Monday, 7 August 2017

How micro organisms clean your water

I visited the Anglia water education centre at Linslade, Leighton Buzzard for an educational tour of the centre and came away feeling comfortable with drinking tap water.  Prior to this trip I've always been skeptical about drinking tap water. 

So what changed?

The processing plant at the centre recycles sewage water and whiles the process is different to that of processing drinking water, it became clear to me that the product at the other end was safe to drink. Haven said that, I'm not quite sure why bottled water is still being sold and why mothers are advised to boil water before giving to babies. This will suggest that perhaps the pipes through which the water travels are not without contaminants and neither is the final product or perhaps as no process is ever 100% efficient, it's more of a precautionary advise to boil or filter tap water before drinking.

I wont go through the whole sewage purification process as I'll like to encourage you to visit your nearest recycling center to better appreciate the efficiency of this well thought out recycling process. One thing I was really impressed by is the thought that has gone into reducing the carbon foot print of the process and the fact that water purification is achieved by a pure biological process using biological filters.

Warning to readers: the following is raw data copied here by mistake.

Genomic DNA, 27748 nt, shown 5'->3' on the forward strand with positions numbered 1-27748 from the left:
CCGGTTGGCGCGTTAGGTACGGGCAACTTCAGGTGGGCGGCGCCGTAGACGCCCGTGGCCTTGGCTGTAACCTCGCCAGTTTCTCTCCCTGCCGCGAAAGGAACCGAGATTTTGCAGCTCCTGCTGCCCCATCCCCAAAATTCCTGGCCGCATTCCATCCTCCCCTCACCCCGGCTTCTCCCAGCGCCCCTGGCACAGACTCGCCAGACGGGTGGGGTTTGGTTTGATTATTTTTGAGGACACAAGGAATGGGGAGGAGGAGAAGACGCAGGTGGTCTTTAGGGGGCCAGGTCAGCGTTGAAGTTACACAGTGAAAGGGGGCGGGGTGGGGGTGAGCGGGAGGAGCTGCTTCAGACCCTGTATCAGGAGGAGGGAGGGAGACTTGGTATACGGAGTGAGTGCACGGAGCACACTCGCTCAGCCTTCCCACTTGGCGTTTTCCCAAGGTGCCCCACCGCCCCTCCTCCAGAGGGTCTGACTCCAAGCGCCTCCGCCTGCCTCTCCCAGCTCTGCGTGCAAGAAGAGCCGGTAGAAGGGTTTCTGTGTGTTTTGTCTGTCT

The micro organisms displayed on the boards above are a selection of the micro organisms found on the stones which purify the water and the image on the right is the biofilters. The overall recycling time for the purification process from sewage to river is about 24 - 36hrs.  


One of the major challenges currently facing the recycling industry is to recycle the landfill waste product from the sewage?



The image on the top left is all the waste that is removed from the sewage and on the right is a tomato plant growing from the seed in poo from the sewage. How interesting!
Image on the  bottom right is excess grit used in construction of roads and buildings. The waste product on the left goes to land fill and the industry is in need of new innovation to recycle it into a useful product.





The water that eventually comes out into the river at the end of the process is as good as new and the fishes love it. . 

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